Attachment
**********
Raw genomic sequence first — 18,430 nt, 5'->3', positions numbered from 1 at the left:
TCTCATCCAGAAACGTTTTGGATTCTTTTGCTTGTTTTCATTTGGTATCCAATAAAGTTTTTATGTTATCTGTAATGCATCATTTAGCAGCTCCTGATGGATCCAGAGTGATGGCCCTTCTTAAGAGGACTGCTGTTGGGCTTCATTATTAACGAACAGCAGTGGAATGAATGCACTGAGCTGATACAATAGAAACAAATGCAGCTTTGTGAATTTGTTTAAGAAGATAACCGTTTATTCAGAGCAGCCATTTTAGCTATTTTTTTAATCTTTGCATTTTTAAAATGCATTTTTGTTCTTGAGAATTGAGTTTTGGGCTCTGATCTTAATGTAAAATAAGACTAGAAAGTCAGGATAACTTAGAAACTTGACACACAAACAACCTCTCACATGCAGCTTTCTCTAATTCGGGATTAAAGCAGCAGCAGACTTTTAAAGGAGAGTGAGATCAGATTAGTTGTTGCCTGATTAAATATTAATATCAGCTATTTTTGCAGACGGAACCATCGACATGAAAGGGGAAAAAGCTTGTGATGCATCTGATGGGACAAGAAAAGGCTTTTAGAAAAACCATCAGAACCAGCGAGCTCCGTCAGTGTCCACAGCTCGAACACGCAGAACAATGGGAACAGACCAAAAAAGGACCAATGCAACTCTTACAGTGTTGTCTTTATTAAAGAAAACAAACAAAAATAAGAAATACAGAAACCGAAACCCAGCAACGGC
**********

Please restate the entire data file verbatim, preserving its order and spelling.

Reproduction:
Raw genomic sequence first — 18,430 nt, 5'->3', positions numbered from 1 at the left:
TCTCATCCAGAAACGTTTTGGATTCTTTTGCTTGTTTTCATTTGGTATCCAATAAAGTTTTTATGTTATCTGTAATGCATCATTTAGCAGCTCCTGATGGATCCAGAGTGATGGCCCTTCTTAAGAGGACTGCTGTTGGGCTTCATTATTAACGAACAGCAGTGGAATGAATGCACTGAGCTGATACAATAGAAACAAATGCAGCTTTGTGAATTTGTTTAAGAAGATAACCGTTTATTCAGAGCAGCCATTTTAGCTATTTTTTTAATCTTTGCATTTTTAAAATGCATTTTTGTTCTTGAGAATTGAGTTTTGGGCTCTGATCTTAATGTAAAATAAGACTAGAAAGTCAGGATAACTTAGAAACTTGACACACAAACAACCTCTCACATGCAGCTTTCTCTAATTCGGGATTAAAGCAGCAGCAGACTTTTAAAGGAGAGTGAGATCAGATTAGTTGTTGCCTGATTAAATATTAATATCAGCTATTTTTGCAGACGGAACCATCGACATGAAAGGGGAAAAAGCTTGTGATGCATCTGATGGGACAAGAAAAGGCTTTTAGAAAAACCATCAGAACCAGCGAGCTCCGTCAGTGTCCACAGCTCGAACACGCAGAACAATGGGAACAGACCAAAAAAGGACCAATGCAACTCTTACAGTGTTGTCTTTATTAAAGAAAACAAACAAAAATAAGAAATACAGAAACCGAAACCCAGCAACGGC